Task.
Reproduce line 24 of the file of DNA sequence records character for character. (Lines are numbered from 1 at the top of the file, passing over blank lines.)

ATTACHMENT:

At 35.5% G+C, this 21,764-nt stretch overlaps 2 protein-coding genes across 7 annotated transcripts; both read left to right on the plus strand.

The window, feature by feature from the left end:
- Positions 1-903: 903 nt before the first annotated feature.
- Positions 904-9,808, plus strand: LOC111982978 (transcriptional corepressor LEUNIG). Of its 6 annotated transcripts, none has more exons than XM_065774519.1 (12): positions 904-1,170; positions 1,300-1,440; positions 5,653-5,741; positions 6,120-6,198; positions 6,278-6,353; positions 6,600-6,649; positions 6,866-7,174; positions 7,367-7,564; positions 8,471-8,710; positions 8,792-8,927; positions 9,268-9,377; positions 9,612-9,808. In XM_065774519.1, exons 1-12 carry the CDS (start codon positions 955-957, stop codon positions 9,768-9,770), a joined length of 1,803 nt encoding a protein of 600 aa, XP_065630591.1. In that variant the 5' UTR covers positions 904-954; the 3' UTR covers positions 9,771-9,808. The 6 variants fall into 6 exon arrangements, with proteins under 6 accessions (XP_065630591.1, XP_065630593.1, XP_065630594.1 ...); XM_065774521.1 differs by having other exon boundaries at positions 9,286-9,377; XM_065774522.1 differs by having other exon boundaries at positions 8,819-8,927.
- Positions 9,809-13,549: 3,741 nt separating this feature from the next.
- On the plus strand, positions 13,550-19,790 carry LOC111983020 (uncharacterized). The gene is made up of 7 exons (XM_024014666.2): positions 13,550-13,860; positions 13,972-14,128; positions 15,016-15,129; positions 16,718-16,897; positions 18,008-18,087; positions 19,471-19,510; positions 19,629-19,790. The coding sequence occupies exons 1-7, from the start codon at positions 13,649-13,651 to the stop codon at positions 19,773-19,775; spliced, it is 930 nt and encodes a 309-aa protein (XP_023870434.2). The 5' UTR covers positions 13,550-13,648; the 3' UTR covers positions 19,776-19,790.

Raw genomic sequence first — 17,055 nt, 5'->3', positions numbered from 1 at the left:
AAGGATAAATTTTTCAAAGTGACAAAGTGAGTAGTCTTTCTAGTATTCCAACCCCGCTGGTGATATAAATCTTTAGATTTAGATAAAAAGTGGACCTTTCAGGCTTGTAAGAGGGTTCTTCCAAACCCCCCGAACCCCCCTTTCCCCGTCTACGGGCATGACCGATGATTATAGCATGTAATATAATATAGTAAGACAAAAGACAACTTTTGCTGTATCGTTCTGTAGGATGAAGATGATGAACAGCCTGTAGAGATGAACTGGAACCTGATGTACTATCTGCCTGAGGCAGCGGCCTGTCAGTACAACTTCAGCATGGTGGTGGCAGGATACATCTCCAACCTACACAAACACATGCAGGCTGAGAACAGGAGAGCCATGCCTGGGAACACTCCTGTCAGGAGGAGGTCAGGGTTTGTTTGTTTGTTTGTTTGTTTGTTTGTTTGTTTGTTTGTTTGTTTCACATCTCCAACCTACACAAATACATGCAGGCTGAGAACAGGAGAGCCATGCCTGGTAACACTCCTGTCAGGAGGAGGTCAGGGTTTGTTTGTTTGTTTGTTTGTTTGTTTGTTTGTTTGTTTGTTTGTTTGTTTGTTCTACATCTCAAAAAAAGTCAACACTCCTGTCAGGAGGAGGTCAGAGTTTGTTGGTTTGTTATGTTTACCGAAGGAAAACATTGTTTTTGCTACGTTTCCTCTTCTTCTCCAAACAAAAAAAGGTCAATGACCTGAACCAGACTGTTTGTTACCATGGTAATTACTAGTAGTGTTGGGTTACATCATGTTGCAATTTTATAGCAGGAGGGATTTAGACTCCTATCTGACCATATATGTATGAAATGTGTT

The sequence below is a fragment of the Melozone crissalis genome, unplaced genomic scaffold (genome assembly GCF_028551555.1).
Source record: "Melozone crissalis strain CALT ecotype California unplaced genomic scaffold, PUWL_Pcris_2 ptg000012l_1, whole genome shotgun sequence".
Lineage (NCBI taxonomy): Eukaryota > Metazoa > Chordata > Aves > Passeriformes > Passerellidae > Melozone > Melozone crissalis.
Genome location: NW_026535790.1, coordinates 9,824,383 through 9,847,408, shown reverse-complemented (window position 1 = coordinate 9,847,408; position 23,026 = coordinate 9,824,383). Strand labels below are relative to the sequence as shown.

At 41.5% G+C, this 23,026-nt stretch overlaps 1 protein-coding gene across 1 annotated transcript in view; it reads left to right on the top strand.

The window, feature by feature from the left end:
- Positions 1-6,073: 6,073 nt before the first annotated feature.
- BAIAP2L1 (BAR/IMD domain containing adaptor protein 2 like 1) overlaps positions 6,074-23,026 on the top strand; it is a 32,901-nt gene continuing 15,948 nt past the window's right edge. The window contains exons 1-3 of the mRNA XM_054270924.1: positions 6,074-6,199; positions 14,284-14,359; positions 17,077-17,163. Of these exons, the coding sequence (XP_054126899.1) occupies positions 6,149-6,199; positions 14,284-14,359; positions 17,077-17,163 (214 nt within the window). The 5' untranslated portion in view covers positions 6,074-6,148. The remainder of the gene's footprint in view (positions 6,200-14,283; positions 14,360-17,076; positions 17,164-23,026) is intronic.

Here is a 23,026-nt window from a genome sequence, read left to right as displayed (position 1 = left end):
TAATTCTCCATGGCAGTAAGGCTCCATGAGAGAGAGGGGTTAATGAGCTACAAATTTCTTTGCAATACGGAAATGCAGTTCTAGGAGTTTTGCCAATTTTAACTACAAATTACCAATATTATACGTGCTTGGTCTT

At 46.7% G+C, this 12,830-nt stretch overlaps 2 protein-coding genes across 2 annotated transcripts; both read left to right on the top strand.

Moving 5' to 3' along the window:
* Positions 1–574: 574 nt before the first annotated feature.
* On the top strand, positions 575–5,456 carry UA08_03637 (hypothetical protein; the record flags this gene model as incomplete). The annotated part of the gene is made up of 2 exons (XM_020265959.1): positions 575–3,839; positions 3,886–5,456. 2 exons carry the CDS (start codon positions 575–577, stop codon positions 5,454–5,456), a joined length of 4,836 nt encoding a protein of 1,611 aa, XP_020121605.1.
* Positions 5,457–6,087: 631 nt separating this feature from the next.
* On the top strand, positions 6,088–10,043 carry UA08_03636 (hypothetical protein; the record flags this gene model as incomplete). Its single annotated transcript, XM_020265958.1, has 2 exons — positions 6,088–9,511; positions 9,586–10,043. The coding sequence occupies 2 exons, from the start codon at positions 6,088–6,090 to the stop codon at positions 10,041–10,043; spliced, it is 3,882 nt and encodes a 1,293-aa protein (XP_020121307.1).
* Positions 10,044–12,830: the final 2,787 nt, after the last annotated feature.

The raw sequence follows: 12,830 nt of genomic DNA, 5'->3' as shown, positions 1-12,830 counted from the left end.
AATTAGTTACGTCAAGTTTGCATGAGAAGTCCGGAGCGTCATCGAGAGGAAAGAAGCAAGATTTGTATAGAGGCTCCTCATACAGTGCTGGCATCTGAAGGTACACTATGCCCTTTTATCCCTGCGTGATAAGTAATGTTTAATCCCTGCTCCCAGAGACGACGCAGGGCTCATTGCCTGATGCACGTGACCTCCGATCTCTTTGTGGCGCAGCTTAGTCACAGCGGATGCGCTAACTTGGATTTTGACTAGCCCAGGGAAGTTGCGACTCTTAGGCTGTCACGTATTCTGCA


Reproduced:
* On the top strand, positions 6,088–10,043 carry UA08_03636 (hypothetical protein; the record flags this gene model as incomplete). Its single annotated transcript, XM_020265958.1, has 2 exons — positions 6,088–9,511; positions 9,586–10,043. The coding sequence occupies 2 exons, from the start codon at positions 6,088–6,090 to the stop codon at positions 10,041–10,043; spliced, it is 3,882 nt and encodes a 1,293-aa protein (XP_020121307.1).